Notes to Horace, Carmina 3.6.17-32


fecundus, -a, -um + genitive:
abounding in, abundant, rich.

culpa, -ae, f.
crime, defect, fault, blame.

saeculum, -i, n.
the times, the age.

nuptiae, -arum,
marriage, wedding.

inquino (1): defile, stain; syncopated form of inquinaverunt.

genus, -eris, n.
race; posterity; origin

fons, fontis, m.
source, origin, spring

derivo (1)
lead off, draw off.

clades, -is, f.
ruin, disaster.

fluo, -ere, fluxi, fluxum
flow, overflow.

motus, -us, m.
movement, dance.

Ionicus, -a, -um
of Ionia, the name of the region of the Greek coast of Asia Minor. From the perspective of the Romans, “Greek dancing” was the worst form of a scorned art.

maturus, -a, -um
mature, ripe; early, soon. When used with virgo, the adjective usually follows, meaning ready to marry. Matura virgo can either signify a paradox of the age the experienced virgin, or, making the adjective predicative, the virgin early.

fingo, -ere, finxi, fictum
train, model, make. Translate in the passive or as a reflexive verb.

ars, artis, f.
art, skill.

incestus, -a, -um
unchaste, sinful.

de tenero ungui:
literally, from the tender nail; translate this idiom from early childhood. Horace refers to the current education of young women, an ars amatoria that by tradition was the province of her husband.

meditor (1, deponent)
contemplate, study, practice.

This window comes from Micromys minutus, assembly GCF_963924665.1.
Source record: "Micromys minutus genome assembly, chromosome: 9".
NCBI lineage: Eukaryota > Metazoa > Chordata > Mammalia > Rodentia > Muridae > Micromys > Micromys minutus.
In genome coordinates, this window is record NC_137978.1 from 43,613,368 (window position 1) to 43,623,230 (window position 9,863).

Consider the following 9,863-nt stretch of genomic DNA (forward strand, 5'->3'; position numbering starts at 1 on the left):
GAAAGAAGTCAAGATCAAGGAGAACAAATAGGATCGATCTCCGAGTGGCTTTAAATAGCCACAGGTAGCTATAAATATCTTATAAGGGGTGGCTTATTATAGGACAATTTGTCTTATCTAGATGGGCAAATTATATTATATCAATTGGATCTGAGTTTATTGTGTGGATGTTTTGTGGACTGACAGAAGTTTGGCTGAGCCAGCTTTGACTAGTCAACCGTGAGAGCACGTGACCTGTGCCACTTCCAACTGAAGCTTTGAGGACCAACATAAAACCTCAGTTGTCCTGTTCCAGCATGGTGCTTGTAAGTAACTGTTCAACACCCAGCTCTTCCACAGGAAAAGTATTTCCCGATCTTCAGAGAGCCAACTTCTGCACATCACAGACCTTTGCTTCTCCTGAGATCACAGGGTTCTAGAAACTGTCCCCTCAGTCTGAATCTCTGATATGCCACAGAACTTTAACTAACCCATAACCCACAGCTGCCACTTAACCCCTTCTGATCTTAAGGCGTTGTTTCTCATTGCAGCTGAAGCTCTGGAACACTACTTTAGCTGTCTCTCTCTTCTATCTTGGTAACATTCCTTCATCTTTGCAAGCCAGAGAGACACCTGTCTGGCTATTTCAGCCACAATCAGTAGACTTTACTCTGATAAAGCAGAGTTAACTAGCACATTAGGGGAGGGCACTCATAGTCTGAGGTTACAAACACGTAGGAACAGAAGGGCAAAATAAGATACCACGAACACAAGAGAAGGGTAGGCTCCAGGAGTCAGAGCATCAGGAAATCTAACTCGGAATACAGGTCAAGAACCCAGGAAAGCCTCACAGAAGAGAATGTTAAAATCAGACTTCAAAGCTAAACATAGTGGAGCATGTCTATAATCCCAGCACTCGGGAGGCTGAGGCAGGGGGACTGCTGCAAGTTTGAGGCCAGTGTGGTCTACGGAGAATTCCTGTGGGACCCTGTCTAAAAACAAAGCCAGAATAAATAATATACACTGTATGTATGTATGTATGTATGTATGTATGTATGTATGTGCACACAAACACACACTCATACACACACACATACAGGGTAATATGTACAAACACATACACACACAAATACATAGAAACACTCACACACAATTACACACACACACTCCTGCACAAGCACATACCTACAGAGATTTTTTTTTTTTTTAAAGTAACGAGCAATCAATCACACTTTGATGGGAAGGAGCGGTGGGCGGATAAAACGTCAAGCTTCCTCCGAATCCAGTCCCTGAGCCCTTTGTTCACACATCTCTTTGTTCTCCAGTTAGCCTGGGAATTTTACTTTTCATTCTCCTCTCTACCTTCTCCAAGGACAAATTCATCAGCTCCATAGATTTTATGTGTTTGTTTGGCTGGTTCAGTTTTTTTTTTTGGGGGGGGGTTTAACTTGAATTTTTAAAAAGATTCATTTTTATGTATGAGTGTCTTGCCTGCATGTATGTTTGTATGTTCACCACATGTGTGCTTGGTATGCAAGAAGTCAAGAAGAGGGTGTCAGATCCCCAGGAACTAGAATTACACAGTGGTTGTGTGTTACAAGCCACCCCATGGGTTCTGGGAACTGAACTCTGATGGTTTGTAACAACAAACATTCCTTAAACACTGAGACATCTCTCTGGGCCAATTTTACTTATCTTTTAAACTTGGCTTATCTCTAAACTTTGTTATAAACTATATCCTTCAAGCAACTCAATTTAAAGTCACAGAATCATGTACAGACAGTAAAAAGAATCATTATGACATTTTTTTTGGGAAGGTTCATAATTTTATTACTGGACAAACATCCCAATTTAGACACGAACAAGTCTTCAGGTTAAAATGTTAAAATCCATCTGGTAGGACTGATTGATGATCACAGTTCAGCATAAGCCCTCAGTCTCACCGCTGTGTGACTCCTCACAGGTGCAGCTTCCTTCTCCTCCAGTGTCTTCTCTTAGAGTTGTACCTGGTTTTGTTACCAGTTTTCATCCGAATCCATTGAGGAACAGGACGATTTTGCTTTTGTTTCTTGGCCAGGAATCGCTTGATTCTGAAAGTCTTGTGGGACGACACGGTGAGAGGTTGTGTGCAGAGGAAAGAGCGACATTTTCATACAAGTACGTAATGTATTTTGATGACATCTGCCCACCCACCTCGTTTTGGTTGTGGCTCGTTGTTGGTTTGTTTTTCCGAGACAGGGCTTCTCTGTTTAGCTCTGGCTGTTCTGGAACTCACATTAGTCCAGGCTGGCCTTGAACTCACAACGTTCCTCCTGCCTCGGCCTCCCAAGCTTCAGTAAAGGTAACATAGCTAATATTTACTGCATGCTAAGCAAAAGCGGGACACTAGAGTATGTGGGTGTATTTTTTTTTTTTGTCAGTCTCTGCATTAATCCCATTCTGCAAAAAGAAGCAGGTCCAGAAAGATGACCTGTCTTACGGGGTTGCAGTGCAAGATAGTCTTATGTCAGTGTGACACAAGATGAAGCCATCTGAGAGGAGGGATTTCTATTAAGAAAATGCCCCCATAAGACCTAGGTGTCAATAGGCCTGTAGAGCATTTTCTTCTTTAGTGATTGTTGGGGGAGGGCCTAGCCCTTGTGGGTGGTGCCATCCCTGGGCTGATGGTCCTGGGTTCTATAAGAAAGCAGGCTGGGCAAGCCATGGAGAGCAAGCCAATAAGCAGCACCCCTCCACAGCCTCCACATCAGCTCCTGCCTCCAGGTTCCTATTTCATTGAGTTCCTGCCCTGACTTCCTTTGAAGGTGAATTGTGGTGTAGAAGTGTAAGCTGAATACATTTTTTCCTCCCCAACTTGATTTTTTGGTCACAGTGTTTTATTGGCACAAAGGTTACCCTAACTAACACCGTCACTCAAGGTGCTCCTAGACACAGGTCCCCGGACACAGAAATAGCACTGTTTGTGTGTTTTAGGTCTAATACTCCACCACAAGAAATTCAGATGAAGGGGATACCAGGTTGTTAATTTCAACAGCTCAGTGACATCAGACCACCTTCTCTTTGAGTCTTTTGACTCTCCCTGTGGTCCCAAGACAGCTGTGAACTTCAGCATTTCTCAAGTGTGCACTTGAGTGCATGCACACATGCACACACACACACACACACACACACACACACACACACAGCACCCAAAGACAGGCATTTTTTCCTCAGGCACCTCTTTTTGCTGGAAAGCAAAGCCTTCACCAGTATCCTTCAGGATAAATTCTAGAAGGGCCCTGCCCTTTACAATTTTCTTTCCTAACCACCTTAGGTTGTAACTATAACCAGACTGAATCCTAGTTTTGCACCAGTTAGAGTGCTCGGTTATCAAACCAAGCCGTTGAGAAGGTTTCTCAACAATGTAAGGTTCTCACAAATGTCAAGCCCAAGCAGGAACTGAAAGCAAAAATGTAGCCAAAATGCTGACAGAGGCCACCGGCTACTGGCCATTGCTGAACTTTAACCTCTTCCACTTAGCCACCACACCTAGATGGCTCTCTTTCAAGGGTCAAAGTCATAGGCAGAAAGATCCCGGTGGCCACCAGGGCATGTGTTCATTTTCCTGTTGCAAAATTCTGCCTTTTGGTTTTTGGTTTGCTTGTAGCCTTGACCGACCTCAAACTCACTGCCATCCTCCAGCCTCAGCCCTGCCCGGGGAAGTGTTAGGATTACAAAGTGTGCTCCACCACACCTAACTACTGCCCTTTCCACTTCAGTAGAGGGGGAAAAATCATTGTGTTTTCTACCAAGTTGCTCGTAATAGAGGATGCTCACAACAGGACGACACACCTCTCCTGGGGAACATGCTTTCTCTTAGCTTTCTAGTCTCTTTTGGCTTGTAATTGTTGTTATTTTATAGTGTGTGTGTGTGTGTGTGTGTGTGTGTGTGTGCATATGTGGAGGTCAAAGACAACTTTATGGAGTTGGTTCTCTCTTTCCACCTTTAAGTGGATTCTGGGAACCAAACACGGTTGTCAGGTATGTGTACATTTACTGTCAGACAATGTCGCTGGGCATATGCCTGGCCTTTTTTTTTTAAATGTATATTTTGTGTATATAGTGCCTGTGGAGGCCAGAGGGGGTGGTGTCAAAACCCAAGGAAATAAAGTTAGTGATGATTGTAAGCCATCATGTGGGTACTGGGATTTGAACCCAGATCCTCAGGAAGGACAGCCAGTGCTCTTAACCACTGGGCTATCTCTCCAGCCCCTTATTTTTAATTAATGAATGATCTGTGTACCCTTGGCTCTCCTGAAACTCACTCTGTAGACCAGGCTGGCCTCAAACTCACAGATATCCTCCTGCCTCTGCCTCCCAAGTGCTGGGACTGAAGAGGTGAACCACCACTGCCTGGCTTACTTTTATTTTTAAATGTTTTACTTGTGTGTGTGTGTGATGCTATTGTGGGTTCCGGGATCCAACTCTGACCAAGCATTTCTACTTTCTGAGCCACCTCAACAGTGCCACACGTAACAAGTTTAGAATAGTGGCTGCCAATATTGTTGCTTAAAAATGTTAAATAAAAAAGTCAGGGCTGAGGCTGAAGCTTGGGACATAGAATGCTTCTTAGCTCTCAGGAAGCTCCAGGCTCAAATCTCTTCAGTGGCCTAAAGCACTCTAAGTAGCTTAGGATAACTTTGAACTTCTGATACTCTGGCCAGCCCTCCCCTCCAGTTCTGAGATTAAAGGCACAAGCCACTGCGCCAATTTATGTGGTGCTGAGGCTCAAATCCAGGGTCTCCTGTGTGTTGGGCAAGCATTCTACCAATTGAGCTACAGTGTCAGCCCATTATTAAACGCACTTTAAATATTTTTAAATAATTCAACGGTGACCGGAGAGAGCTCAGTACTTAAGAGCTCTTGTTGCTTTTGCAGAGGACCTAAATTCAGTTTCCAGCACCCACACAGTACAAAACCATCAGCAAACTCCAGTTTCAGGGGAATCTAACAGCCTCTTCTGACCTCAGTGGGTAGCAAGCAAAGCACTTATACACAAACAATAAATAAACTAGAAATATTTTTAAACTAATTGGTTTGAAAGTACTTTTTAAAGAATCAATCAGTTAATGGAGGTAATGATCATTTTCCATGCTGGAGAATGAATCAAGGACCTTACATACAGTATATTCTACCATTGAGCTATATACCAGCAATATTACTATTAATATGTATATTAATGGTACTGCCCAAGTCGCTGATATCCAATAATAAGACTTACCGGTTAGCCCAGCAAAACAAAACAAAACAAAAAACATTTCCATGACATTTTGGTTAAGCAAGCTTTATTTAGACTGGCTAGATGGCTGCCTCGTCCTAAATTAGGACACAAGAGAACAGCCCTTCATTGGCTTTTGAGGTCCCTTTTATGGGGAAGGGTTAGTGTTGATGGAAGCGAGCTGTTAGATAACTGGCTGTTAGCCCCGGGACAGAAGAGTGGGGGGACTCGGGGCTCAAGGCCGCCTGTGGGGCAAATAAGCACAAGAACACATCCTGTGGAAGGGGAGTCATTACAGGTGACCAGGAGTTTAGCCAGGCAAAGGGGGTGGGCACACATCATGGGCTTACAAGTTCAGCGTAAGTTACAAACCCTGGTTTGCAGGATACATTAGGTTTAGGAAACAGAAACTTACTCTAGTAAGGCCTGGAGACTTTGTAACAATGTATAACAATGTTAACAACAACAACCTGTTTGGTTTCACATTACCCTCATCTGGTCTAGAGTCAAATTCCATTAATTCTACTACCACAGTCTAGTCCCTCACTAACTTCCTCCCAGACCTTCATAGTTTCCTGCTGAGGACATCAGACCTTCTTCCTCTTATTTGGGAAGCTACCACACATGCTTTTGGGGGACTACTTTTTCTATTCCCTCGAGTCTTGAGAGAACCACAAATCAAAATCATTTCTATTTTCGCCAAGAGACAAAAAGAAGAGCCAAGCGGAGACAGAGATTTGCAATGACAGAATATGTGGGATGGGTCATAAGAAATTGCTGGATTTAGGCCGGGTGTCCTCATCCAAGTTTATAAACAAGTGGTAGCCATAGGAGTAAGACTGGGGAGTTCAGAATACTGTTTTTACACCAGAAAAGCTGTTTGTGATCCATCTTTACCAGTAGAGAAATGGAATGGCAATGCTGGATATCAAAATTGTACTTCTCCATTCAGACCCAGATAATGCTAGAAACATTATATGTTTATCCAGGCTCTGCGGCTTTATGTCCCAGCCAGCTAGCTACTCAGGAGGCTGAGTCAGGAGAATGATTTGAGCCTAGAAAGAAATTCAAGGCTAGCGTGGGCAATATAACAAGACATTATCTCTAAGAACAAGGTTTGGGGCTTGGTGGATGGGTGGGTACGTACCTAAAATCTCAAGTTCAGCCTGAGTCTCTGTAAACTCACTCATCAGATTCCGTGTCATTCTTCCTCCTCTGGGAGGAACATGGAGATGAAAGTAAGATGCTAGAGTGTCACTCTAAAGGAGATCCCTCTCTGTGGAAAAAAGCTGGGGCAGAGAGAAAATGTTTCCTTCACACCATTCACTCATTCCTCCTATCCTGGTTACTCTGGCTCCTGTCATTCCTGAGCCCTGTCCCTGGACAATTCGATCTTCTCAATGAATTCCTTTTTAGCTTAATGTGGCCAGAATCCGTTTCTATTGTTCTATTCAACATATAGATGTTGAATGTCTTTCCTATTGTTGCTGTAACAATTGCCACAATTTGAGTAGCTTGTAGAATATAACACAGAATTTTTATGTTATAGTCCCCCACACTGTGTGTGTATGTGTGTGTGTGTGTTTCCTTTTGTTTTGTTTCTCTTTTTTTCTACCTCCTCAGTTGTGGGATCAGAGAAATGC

iunior, -oris, adjective

quaero, -rere, -sivi, -situm
search out, seek; acquire

adulter, -i, m.

maritus, -i, m.
husband; either her husband is drinking excessively and doesn’t notice her behavior or she is present at her husband's drinking party.

eligo, -ere, -legi, -lectum
choose, select, pick

cui donet:
translate as a deliberative subjunctive, “on whom she should bestow”

impermissus, -a, -um

raptim, adverb
hastily, violently.

lumen, -inis, m.
lamp, eye.

remotus, -a, -um
removed, free from, i.e., either “in darkness” or “out of sight.”

iubeo, -ere, iussi, -iussum
order, command; perfect passive participle whose subject is the matura virgo in line 22.

coram, adverb
openly, face to face, in person.

conscius, -a, -um
aware, knowing; m., f. confederate, confidant. This is an example of litotes, a rhetorical device in which greater emphasis is achieved by negating the opposite than by stating the positive, i.e., with her husband knowing.

institor, -oris, m.

navis, -is, f.

Hispanus, -a, -um

magister, -tri, m.
master, director.

dedecus, -oris, n.
disgrace, dishonor.

pretiosus emptor, followed by the genitive:
one who pays a great deal for.

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